Journal Club

Highlighting recently published papers selected by Academy members

A cellular and genetic atlas of the lung offers insights into disease and development

A new atlas maps the cells and gene expression in the lungs. In this microscopy image from the researchers, the blue dots are lung cell nuclei, the green tendrils are fibers outside of the cells that hold the lung together, and the red dots are markers to locate the cells. Image credit: Kyle Travaglini

A new atlas maps the cells and gene expression in the lungs. In this microscopy image, the blue dots are lung cell nuclei, the green tendrils are fibers outside of the cells that hold the lung together, and the red dots are markers to locate the cells.                          Image credit: Kyle Travaglini/ Stanford University

Explorers need maps. That’s as true for hikers blazing trails as it is for molecular biologists striving to cure disease. A new atlas of the lungs, recently published in Nature, is the most comprehensive map ever of that vital organ.

A team of researchers from Stanford University in Palo Alto, CA and the Chan Zuckerberg Biohub at Stanford and in San Francisco, used single-cell RNA sequencing to analyze the gene expression of 75,000 individual lung cells. They identified 58 different cell types, based on the pattern of genes turned on or off in each cell during the analysis. Forty-one of those cell types were already known based on histology, but 14 are new to science. While this is not the first attempt to map the cells of the lung, it is the most comprehensive, says Stanford molecular biologist Mark Krasnow, a senior author of the work.

A “nearly complete” understanding of the lung’s cell types, where those cell types are located, and the pattern of genes that predict their function are the major contributions of the study, he notes. Such a thorough understanding of the healthy lung will help researchers predict which cells are most likely to undergo cancer-causing mutations and track the progression of disease from the very first cell. Bioengineers designing synthetic lungs for surgical transplants could also benefit from a blueprint of a healthy lung.

Molecular biology is in the midst of a major push to map the cells of the human body, organ-by-organ. “It’s an amazing explosion right now,” Krasnow says, based largely on single-cell RNA sequencing, a technique first introduced in 2009.

Three years ago, Krasnow’s research group was working on an atlas of the lung using single-cell RNA sequencing in mouse and lemur models. But in October of 2017, a colleague diagnosed with lung cancer came to Krasnow’s office, the day before surgery, and offered his own tissue. Sixteen hours later, Kyle Travaglini, a Stanford PhD student in Krasnow’s group and co-lead author of the recent work, waited just outside the operating room in a gown and scrubs, ready to transport some of the resected lung tissue—both healthy and diseased—on ice back to the lab.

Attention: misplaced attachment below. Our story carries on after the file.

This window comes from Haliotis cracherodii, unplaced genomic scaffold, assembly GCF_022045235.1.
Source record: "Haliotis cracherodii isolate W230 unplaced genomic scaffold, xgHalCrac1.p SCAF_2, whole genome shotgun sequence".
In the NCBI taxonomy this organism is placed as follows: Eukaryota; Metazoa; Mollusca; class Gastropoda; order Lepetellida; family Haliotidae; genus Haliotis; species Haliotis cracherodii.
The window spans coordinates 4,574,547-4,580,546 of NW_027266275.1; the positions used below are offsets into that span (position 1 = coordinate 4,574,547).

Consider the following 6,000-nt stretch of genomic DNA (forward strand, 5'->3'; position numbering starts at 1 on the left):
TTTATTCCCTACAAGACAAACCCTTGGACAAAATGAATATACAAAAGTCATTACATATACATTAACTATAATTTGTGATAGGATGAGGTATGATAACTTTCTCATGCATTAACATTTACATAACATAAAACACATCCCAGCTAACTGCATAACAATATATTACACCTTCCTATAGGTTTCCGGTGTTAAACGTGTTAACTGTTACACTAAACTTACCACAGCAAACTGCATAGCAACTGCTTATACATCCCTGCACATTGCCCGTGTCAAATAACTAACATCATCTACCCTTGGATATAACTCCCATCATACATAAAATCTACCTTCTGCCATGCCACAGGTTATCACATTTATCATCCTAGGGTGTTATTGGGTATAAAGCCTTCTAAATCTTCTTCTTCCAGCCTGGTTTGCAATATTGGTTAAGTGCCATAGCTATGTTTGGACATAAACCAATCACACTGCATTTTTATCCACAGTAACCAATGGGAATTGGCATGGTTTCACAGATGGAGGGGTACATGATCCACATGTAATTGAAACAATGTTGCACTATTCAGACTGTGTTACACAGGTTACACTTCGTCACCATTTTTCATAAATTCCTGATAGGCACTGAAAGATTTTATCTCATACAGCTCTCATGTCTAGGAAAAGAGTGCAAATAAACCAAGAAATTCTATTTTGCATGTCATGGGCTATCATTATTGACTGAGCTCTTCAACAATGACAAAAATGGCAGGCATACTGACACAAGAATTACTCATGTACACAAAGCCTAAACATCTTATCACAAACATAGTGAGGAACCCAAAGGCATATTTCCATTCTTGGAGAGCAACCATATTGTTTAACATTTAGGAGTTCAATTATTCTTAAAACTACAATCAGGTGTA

In the Nature study, Travaglini analyzed only the healthy lung tissue, both from his Stanford colleague and two other donors. He used a chemical solution and blender to separate the tissue into a suspension of individual cells. Then Travaglini extracted and sequenced each cell’s RNA to learn which genes each expressed. Cells with similar gene expression patterns were grouped together.

The analysis yielded 58 different cell types. Forty-one of them expressed characteristic genes, already associated with a known lung cell type. But 14 hadn’t been described in the literature. “Those are the most exciting,” Travaglini says. He then stained intact tissue with a dye targeted to those new cells to map their locations in the lung—for example, along the airways—hinting at their function. A separate study characterized two of the newly identified cell types, which are both associated with the alveoli. One is a capillary stem cell. If that cell could be made synthetically, Krasnow says, the cell could, in principle, be used to regenerate alveolar blood vessels in patients with severe infections such as COVID-19. He thinks such an application could be feasible in the next five years.

“The lung has always been known to be composed of a great variety of cells,” says lung developmental biologist Wellington Cardoso, who was not involved in the new work. Expanding the number of known lung cells from around 40 to nearly 60 became possible with single-cell technology, he notes. Cardoso, who’s based at Columbia University Irving Medical Center, lauds the study for identifying new cell types and the characteristic genes associated with them.

Next up, Krasnow, Travaglini, and collaborators are turning their attention to diseased lung tissue. They are now using single-cell RNA sequencing to study lung tumors from their colleague and the other donors. Krasnow anticipates that publication will come out in 2021 and sees the recent work as an important precursor. “You can’t understand the disease well,” he says, “until you understand normal healthy tissue.”


Other recent papers recommended by Journal Club panelists:

Educational mobility among the children of Asian American immigrants

Dietary trends in herbivores from the Shungura Formation, southwestern Ethiopia

Rapid de novo evolution of lysis genes in single-stranded RNA phages

How many neurons are sufficient for perception of cortical activity?

Derivation of Intermediate Pluripotent Stem Cells Amenable to Primordial Germ Cell Specification

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